Star Fighter Command and Control

Feasibility Study Research Group

War in space is nothing like what is depicted in movies and on TV. A laser fired at Earth from space is less effective than a rod of tungsten just dropped from the same height. Ships designed for combat will be heavily armored even if a true force field could be invented.

Fighter craft designed for operation in space have no need for wings. But, as long as a space based fighter is required to enter an atmosphere from time to time they will keep putting wings on them. Currently, all theoretical and current working models require the ability to work inside an atmosphere. Some working models of space planes have been tested at near hypersonic speeds in the upper atmosphere with success.

Without a major breakthrough in propulsion technology, combat spacecraft would likely get around the same way the Apollo spacecraft went to the Moon and back: with orbit changes effected by discrete main-engine burns. Greater speed from something like burning a chemical, nuclear, or antimatter rocket in a single maneuver is a better option. The trouble with rocket propulsion is that there will be relatively long periods during which Newtonian physics govern the motions of dogfighting spacecraft, punctuated by relatively short periods of maneuvering.

Combat in orbit is very different from combat in deep space. Around a planet, the tactical advantage in a battle is determined by orbit dynamics. There are only a few ways to maneuver the attitude of a spacecraft around –  fire an off-center thruster or to tilt a gyroscope around to generate torque. For attitude maneuvers it would be critical to point the main engine of a space fighter to set up for a burn. The same is used to point the weapons systems at an enemy. Concealing the attitude maneuvers of the space fighter is important in order to gain a tactical advantage.

Gyroscopes is a better way to go. They exist entirely within the space fighter hull, and wouldn't need to be mounted on any long booms to get the most torque on the craft. With a big enough gyroscope, a spacecraft could flip end-for-end in a matter of seconds. If you come upon a space fighter with some big, spherical bulbs near the midsection, they are probably whopping big gyroscopes and the thing will be able to point its guns at you no matter where you go.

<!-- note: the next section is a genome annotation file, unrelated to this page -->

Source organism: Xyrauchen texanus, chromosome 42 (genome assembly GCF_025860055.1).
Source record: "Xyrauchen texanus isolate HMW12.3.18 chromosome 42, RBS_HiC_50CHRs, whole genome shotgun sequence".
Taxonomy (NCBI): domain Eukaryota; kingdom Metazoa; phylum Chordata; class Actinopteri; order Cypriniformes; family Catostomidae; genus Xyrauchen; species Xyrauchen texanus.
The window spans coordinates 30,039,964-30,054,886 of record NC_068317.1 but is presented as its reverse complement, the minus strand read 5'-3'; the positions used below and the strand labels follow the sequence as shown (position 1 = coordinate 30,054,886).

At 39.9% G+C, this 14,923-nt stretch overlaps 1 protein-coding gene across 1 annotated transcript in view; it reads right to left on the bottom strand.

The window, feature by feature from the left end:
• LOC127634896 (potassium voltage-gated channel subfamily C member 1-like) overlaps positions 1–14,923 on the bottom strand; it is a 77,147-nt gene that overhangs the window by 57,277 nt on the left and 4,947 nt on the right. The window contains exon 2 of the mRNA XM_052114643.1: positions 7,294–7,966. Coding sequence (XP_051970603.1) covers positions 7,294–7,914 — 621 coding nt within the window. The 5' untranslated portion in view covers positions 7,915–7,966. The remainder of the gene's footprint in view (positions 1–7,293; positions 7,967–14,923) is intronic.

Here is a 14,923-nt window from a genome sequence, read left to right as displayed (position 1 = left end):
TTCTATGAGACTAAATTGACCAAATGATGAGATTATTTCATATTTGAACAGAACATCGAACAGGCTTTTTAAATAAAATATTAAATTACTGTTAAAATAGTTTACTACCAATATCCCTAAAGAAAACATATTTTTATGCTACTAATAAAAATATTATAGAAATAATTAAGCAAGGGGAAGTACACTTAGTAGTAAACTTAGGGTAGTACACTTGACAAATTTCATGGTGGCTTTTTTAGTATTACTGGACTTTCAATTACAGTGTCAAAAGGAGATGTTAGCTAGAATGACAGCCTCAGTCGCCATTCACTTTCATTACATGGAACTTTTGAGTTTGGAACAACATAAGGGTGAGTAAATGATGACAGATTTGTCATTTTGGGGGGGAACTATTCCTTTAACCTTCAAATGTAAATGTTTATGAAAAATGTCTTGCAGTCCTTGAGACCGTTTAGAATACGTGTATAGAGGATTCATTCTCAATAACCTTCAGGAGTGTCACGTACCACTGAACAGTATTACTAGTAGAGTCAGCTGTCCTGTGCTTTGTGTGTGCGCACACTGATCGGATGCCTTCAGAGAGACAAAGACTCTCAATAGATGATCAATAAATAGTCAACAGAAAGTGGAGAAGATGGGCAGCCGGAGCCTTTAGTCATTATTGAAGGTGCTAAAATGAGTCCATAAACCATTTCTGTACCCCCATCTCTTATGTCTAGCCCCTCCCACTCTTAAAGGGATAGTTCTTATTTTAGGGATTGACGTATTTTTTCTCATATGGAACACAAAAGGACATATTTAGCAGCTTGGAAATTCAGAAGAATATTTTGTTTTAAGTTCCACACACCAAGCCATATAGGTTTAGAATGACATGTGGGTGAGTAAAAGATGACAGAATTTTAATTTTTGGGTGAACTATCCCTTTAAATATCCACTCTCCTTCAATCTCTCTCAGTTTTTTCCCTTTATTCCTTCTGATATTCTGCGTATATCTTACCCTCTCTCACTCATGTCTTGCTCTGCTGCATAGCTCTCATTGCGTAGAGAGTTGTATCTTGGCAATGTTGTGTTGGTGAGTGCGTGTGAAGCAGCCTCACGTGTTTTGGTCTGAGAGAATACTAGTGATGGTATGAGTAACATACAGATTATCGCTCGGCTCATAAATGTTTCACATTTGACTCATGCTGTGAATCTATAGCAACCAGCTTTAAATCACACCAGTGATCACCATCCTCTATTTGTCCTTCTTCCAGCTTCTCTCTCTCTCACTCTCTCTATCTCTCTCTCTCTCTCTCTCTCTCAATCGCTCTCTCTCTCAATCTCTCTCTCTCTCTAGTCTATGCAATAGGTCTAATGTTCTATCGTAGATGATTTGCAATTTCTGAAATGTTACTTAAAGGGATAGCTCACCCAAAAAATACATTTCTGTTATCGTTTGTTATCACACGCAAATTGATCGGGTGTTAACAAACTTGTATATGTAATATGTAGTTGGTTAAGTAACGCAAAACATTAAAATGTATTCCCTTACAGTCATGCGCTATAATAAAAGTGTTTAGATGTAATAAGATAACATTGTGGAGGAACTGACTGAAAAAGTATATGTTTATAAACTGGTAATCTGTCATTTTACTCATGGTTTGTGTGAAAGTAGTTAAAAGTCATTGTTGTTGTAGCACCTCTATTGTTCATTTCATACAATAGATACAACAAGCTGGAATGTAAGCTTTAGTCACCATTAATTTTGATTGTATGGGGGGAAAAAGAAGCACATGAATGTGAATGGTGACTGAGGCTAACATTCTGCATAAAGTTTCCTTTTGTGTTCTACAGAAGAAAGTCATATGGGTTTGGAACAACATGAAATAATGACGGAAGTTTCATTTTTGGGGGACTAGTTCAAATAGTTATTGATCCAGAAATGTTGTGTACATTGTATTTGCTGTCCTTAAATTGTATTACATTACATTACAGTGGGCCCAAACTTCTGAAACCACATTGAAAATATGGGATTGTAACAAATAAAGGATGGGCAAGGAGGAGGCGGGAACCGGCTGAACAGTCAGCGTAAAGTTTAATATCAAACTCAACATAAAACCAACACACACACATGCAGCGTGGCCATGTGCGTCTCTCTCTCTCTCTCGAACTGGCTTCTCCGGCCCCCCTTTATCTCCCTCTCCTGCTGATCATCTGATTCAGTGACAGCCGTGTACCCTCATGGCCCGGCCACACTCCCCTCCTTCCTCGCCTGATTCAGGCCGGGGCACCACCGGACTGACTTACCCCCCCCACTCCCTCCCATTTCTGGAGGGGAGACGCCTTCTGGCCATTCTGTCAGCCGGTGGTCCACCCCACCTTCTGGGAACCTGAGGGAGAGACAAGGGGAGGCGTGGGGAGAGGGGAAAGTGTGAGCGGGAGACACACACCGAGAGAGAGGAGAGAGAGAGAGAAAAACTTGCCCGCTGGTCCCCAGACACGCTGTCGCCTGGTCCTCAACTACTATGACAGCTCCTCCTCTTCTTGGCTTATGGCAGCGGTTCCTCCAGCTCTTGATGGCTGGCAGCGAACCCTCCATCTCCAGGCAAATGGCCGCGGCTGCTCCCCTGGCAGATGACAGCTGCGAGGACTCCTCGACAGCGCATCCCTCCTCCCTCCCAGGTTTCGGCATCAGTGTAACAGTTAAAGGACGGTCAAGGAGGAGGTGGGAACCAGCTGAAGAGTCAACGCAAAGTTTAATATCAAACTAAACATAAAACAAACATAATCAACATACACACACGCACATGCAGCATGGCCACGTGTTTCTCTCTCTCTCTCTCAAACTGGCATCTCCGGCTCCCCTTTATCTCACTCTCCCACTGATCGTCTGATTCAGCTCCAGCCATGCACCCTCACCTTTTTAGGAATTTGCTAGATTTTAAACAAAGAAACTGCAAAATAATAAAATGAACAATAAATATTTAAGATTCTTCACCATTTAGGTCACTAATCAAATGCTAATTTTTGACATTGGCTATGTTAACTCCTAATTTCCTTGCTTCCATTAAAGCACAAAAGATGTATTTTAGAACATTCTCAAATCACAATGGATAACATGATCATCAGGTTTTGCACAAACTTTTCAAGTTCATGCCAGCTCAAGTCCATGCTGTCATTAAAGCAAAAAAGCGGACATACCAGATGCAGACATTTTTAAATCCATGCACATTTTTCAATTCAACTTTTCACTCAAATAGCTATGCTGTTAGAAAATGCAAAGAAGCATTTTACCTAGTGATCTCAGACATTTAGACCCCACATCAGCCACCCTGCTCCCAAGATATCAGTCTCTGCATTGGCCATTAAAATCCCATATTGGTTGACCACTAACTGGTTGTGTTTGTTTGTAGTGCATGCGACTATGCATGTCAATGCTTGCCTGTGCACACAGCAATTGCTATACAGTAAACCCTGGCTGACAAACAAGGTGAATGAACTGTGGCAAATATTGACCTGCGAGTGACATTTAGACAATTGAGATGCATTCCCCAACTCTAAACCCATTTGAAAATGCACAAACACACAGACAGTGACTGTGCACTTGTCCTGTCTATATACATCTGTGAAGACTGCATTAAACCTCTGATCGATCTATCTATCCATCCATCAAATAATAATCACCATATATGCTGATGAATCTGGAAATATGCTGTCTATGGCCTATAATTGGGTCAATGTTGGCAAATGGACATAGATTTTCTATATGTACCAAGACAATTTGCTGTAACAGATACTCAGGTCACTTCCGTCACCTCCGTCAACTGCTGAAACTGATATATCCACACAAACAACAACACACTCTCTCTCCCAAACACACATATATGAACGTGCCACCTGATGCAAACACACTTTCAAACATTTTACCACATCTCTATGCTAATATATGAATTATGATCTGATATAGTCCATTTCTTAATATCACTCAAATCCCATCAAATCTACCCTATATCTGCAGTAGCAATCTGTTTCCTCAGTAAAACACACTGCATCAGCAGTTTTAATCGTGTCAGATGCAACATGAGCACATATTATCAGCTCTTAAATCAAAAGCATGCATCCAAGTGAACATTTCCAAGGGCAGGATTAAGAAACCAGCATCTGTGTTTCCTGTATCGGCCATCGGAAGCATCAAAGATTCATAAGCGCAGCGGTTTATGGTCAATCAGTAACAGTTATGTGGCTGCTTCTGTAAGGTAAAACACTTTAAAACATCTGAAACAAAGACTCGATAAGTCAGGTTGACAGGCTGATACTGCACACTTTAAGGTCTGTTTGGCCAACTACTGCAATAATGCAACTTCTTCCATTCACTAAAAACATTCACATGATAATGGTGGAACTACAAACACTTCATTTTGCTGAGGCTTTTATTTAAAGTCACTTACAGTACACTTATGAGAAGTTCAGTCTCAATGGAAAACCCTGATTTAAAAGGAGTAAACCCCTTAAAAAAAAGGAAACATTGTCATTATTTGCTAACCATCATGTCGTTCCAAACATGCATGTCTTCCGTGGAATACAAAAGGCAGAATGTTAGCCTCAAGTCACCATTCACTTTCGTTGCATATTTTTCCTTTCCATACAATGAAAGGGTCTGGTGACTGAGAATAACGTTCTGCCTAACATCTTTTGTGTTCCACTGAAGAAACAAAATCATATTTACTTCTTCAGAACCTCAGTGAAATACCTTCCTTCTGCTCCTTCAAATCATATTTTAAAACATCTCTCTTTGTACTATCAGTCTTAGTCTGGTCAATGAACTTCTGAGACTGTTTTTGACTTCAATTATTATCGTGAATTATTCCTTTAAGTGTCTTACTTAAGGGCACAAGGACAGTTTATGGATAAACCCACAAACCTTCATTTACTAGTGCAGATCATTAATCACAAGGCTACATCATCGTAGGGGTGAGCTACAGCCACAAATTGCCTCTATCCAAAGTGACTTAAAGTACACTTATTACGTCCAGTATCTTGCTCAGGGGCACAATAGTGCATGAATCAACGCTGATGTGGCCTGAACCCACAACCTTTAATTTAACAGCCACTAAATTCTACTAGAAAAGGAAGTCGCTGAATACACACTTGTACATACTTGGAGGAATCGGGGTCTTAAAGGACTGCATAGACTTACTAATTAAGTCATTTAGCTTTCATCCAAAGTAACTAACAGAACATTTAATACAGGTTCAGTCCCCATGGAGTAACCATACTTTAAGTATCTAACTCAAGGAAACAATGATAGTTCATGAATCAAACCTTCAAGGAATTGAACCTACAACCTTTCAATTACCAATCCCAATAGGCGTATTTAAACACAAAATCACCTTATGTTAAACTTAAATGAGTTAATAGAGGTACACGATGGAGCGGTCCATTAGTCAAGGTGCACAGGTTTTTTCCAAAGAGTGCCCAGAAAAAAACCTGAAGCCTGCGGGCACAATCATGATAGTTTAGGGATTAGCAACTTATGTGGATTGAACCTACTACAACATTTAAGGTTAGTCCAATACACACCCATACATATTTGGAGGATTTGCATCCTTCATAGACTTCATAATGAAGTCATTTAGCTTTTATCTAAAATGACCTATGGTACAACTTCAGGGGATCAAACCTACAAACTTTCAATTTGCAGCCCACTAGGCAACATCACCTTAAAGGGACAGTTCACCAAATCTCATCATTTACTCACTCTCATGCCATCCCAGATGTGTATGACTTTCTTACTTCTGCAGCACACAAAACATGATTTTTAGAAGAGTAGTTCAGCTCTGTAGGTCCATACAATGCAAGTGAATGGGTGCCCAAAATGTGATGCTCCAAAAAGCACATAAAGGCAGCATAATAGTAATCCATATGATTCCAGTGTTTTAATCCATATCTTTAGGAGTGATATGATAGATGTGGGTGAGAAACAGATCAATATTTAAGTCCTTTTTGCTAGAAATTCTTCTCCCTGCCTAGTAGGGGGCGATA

To mitigate some of the directionality of things like weapons fire and thruster burns, space fighters would probably have weapons and engines mounted at various points around their hull. But, efficiently mass-producing space warships with so many precision parts for a relatively fragile vessel,  the craft would likely only have one main engine.

Star Fighter Command and Control

Feasibility Study Research Group

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To damage a spacecraft to put it out of action explosions are basically a waste of energy in space. On the ground, these are devastating because of the shock. In space, an explosion just creates some expanding gases that would be easily dissipated by a hull. The best ranged weapons are kinetic impactors and radiation.

A kinetic impactor is basically just a fancy bullet that goes really fast and hits the enemy fighter, tearing through the hull, damaging delicate systems with vibrations, kicking gyroscopes out of alignment so that they spin uncontrollably and explode into shards, puncturing fuel tanks and other consumables directly or indirectly killing the pilot and crew.

The simplest way is to use some kind of machine gun or cannon. Those will work in space (ask the Soviets, they tested a cannon in space), and they will do plenty of damage if they hit anything. The most effective kinetic space weapon is flak shells. Flak shells explode into a hail of fragmented shards, able to tear through un-armored systems of many craft without the shell directly hitting its target, even if the ship tries to evade with a last-minute engine burn. The downside to kinetic weapons on a space fighter is that they would impart momentum to the fighter.

Radiation based weapons require heavy shielding to protect the pilot and crew and lasers require a lot of power. That is something only a large spacecraft might be able to supply with current technology.

Drone space fighters would be great for close support of a large main spacecraft, but they would start to have communication issues the farther away they got from the main ship. A time lag a live pilot could exploit.

Compared to the reality, the public’s concept of war in space is pure science fiction. - excerpts from The Physics of Space Battles by Joseph Shoer

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